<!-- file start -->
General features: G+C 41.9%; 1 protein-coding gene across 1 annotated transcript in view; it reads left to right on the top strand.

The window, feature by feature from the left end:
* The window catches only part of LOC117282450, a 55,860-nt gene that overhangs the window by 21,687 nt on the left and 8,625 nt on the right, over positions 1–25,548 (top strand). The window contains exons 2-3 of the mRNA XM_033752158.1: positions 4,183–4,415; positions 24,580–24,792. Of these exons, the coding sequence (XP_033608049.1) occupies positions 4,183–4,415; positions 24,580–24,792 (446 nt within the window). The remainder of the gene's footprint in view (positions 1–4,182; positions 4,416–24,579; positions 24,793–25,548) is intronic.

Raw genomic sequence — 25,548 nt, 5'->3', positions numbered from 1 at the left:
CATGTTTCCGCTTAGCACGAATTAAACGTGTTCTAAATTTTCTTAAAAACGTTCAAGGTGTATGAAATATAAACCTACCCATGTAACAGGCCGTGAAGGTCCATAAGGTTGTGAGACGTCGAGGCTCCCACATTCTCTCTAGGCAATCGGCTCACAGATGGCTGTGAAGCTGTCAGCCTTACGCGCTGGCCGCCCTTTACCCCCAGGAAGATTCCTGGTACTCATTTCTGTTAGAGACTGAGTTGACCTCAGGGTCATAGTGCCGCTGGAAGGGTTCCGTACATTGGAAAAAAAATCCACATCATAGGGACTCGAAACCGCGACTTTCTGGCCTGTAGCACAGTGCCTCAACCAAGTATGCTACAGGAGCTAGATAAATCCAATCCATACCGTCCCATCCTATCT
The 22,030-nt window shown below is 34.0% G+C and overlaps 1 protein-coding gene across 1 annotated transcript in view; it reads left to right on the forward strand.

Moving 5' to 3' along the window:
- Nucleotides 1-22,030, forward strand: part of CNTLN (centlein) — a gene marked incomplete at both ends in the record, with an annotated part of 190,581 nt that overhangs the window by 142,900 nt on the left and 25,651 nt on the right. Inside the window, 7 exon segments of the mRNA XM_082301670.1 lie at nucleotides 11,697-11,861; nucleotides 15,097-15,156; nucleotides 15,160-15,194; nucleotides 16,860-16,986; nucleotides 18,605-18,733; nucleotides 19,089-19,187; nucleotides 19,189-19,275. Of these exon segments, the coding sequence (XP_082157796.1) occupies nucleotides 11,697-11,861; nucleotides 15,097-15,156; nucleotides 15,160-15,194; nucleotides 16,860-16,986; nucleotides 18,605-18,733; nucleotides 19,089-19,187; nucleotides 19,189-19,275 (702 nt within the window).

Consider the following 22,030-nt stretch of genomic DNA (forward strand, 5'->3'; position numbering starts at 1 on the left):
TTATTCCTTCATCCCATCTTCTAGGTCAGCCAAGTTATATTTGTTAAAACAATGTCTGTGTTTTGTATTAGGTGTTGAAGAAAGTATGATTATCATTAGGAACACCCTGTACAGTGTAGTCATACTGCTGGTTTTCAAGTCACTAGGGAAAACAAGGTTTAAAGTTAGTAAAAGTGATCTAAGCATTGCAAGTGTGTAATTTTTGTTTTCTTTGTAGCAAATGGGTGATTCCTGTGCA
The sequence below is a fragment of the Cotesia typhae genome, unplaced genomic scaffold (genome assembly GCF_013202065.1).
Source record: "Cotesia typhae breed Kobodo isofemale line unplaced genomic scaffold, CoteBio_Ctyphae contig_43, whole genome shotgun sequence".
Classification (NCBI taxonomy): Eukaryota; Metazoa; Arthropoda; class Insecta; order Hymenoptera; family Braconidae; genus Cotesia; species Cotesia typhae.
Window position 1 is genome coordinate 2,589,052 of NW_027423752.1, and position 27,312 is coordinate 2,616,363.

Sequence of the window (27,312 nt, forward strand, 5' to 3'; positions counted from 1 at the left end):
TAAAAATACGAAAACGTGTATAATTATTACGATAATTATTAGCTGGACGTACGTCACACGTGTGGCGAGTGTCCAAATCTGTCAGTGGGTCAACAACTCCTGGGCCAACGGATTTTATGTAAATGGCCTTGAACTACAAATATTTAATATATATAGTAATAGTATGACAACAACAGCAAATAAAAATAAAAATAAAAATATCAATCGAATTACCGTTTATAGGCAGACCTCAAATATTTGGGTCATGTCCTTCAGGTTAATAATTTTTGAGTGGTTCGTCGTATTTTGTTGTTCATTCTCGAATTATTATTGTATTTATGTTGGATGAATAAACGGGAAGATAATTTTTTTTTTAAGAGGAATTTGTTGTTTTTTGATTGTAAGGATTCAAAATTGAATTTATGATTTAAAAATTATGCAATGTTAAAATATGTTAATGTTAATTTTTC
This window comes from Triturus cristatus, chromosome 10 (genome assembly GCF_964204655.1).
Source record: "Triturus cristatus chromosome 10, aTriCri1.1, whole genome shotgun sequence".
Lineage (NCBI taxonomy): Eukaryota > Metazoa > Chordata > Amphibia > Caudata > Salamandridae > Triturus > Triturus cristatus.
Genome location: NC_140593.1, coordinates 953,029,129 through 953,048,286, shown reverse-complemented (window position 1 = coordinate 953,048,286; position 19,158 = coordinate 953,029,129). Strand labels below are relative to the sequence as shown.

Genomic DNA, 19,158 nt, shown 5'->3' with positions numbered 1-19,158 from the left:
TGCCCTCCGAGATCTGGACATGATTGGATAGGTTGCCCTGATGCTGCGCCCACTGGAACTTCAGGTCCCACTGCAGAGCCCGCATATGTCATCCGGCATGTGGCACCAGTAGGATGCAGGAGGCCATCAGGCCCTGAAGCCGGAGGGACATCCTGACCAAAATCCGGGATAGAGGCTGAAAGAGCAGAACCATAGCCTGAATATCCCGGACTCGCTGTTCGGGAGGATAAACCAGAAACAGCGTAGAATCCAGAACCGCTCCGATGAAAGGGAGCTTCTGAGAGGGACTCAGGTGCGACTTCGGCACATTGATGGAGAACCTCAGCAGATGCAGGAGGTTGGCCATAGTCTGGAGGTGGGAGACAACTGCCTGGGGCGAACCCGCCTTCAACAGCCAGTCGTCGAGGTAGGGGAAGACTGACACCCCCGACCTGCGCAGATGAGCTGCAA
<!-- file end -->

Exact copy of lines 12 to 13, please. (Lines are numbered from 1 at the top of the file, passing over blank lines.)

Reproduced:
Source record: "Cotesia typhae breed Kobodo isofemale line unplaced genomic scaffold, CoteBio_Ctyphae contig_43, whole genome shotgun sequence".
Classification (NCBI taxonomy): Eukaryota; Metazoa; Arthropoda; class Insecta; order Hymenoptera; family Braconidae; genus Cotesia; species Cotesia typhae.